Unabashed and Unapologetic: “This Land is Ours!” this summer. The town is situated mere kilometers from the Gaza border. In Southern Israel, where distance is often measured by the length of time it takes a Katyusha rocket to hit its target, Alumim is 15 seconds from Gaza. Hardly the place for a nice Jewish girl. But Mayana sees things differently. After one Shabbat at home, Mayana and her fellow students made the unanimous decision to return. “It just felt wrong to leave when things got dangerous,” was her unassuming explanation—as if it is perfectly nor-

Special to JLBC ayana Prowisor is hardly the person you would expect to see featured as the Keynote Speaker at an annual gala dinner; certainly not at One Israel Fund’s prestigious 19th Anniversary Gala Dinner at Three Sixty°. Yet she, along with her mother, Suri, addressed the large crowd who had come to show their support for the heroic residents of Israel’s most vulnerable communities. The dinner was designed to pay tribute to a number of honorees including Hakarat Hatov Awardees Sharon & Alan Shulman of West Hempstead, NY; Keter Shem Tov Awardees Donna & Steve Gormley of Woodmere, NY; Shomer Yisrael Awardee, New York City resident Craig Dershowitz and Artists 4 Israel; and Young Leadership CoHonorees, Alyssa & Bernie Alexander and Ester & Avi Bohorodzaner, both of Kew Gardens Hills, NY. However, it



48 May 2, 2013 • 22 Iyar 5773

was Mayana who stole the show. Mayana is a soft-spoken 18year old girl from the Israeli town of Shilo, the ancient site where Yehoshua chose to settle the Mishkan (ancient Tabernacle) and the first capital city of Israel. Her father, Marc, is the former Rav Shatz, or Head of Security for the Shilo Bloc of communities and is

currently the director of security projects for One Israel Fund. Growing up, Mayana learned to be fearless in the face of an unrelenting enemy. This trait seems remarkably natural for her. Though she speaks in measured tones, her words are genuine “devarim hayotzim min halev,” words from the heart, which truly entered the hearts of her listeners who were mesmerized by her sincerity and her unabashed love for the land of Israel. Mayana is not apologetic for her way of life nor is she deterred by the opposition from within and without. When the missiles started to fall on Israel this past November, she and her friends were evacuated from the Southern town of Alumim, where they were learning in the mechina (pre-army Torah academy) before entering the IDF later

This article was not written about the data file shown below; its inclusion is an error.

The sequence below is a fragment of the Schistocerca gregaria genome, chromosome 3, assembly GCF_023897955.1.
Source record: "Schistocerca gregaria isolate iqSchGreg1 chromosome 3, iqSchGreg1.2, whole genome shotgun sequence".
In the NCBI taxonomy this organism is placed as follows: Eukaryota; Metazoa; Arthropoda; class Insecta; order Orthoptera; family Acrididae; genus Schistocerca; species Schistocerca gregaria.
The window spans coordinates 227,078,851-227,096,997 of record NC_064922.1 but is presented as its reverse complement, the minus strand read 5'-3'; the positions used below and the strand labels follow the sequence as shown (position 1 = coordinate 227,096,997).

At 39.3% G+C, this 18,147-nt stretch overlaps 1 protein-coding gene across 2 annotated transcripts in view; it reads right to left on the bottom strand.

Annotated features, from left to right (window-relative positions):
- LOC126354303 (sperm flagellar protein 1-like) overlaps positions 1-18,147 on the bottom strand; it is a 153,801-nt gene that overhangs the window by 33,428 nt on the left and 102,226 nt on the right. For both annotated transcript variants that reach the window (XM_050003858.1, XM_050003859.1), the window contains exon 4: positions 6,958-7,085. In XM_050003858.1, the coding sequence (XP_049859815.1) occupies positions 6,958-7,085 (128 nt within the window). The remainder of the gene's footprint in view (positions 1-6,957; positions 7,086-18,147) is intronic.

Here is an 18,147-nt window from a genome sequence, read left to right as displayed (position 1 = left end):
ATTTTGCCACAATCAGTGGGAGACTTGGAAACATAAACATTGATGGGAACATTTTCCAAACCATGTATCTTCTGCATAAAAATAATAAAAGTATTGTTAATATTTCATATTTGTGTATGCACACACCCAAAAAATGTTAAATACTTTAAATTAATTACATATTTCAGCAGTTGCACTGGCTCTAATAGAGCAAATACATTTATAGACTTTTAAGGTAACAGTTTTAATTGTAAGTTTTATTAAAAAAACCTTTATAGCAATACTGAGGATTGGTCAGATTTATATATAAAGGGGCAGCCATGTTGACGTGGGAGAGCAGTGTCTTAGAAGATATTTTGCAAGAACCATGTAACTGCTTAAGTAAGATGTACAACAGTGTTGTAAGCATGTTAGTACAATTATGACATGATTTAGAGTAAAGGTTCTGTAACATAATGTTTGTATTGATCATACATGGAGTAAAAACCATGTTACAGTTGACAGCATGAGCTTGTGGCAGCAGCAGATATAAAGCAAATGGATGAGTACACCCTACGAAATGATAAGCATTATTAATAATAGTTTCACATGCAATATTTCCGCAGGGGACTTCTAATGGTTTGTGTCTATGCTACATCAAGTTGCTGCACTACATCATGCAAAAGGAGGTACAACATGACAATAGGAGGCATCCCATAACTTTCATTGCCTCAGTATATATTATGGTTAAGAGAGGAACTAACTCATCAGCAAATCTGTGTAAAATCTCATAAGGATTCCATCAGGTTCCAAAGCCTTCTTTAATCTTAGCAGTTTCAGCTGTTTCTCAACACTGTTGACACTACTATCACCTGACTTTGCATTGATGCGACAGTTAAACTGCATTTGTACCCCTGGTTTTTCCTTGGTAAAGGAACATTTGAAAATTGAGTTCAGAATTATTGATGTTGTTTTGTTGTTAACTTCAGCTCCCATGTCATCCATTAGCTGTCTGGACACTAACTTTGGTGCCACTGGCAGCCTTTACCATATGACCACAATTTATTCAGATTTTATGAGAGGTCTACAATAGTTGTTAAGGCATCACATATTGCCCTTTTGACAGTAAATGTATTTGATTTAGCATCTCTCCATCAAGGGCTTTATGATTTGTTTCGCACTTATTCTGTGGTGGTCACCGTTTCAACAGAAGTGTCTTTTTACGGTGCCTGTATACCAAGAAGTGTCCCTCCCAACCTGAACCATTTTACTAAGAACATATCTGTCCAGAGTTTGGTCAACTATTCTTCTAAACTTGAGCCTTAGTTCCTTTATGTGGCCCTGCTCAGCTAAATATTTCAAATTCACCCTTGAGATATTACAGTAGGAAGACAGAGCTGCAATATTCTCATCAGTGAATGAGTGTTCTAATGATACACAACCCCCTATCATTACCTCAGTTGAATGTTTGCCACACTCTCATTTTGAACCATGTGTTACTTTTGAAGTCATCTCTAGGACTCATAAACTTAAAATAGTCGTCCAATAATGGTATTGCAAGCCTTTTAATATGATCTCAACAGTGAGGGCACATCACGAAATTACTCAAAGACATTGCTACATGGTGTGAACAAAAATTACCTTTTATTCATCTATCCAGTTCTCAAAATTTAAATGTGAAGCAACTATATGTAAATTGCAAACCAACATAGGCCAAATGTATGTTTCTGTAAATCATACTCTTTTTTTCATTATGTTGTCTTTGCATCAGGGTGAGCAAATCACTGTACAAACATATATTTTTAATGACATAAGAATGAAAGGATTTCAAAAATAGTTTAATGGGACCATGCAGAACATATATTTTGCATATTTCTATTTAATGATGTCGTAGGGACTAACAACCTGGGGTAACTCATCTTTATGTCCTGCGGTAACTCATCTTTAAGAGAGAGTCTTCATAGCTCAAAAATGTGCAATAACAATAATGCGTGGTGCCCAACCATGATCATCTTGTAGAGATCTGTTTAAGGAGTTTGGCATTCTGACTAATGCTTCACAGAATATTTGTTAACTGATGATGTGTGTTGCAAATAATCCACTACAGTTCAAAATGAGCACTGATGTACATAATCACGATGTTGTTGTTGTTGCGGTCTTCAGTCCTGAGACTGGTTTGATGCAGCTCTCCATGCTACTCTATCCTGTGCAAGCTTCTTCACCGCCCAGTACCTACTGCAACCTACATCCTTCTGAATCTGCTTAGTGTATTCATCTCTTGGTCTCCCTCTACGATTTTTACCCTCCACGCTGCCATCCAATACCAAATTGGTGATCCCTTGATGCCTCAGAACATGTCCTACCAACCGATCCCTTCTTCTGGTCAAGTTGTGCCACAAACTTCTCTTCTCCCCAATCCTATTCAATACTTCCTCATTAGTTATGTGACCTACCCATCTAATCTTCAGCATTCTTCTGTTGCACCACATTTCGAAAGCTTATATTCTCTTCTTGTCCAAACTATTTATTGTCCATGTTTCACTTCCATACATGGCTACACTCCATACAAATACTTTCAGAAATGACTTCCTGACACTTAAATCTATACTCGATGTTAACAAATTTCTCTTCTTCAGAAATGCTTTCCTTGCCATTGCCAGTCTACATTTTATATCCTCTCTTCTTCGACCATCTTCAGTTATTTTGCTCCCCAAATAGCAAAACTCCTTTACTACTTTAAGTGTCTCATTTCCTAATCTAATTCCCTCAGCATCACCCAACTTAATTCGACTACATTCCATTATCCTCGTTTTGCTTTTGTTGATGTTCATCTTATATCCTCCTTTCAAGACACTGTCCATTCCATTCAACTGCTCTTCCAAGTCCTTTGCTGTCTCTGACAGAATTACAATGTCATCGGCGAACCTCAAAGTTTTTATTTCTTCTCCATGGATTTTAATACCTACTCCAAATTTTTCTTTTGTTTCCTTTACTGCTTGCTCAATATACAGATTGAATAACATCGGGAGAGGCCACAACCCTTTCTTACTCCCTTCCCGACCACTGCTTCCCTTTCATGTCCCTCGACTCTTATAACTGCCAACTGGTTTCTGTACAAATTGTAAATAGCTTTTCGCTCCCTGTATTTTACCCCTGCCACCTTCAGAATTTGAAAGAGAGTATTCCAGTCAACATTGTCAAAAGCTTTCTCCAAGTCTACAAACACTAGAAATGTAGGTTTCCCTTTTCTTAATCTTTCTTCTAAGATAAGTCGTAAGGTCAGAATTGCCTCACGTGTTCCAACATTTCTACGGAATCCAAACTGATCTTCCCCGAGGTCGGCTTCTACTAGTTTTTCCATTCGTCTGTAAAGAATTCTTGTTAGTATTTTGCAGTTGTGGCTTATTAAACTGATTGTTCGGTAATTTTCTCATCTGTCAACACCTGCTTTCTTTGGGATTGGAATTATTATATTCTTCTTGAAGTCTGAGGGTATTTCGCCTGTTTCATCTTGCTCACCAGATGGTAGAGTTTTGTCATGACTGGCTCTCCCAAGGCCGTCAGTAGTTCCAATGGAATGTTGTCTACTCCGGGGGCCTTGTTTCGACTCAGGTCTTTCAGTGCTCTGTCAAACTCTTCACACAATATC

mal for a teenage girl to voluntarily put herself in harm’s way to help her fellow Jews. For Mayana and her friends to leave at that critical time was to tell the terrorists in Gaza that they are winning. And if the terrorists think they are winning because our own people show fear, then the entire country’s existence is at stake.


“They are all like me,” she modestly adds, “all my friends share the same passion and love for Israel.” Indeed, the residents of Shilo do share that passion, as do the other 360,000 residents throughout Judea and Samaria. Despite living under the most trying circumstances, they manage to overcome and persevere, building vibrant, flourishing communities on Israel’s most treasured ancient lands. And many do so with the fervent belief that they are protecting and securing the entire land of Israel. “One Israel Fund is one of the only organizations that enable us to continue,” Mayana declares. “Without the money raised by One Israel Fund, so many communities would be lacking the most basic necessities.” One Israel Fund provides crucial security equipment and training, and vital emergency medical equipment and centers, educational scholarships. They also offer financial assistance for those in need as well as aid to build schools, synagogues, parks and libraries to allow communities to survive, prosper and grow. For more information regarding One Israel Fund and its lifesaving projects, please contact us at



Why Pay Retail? Gently Used Items are a Boon for Your Budget By Tova Gold here’s a simcha or life-cycle event brewing, and the family budget is stretched to the max. Everyone wants to wear a fresh and new outfit, but the department stores and specialty shops put those amazingly tailored and trendy items just a bit out of your reach, Now there is a solution to finding just the right items to spruce up your wardrobe and give you the fashion lift you crave… without sending you to the poor house. Whether you’re looking for casual separates, business attire, high-end designers, Shabbat-appropriate ensembles or bridesmaid and evening wear— and top them off with a fur coat or jacket—Bergen County offers you a plethora of options to retail that will keep you looking like a million bucks at a fraction of the garments’ original cost.


Consignment Shops Let’s start with consignment shops. While the mention of consignment shops may bring to mind visions of racks filled with dusty vintage dresses, rusty costume jewelry and hats that looked current sometime in 1967, that is not what modern consignment shops look like today. Catering to a certain level of clientele, consignment shops select their merchandise carefully from the closets of women who often replace their wardrobes at least twice a year. By being particular about garment quality, condition and, of course, what label the item is boasting, consignment shops have been able to define their niche within the consignment world and elevate themselves from the masses by offering something special to those who seek it.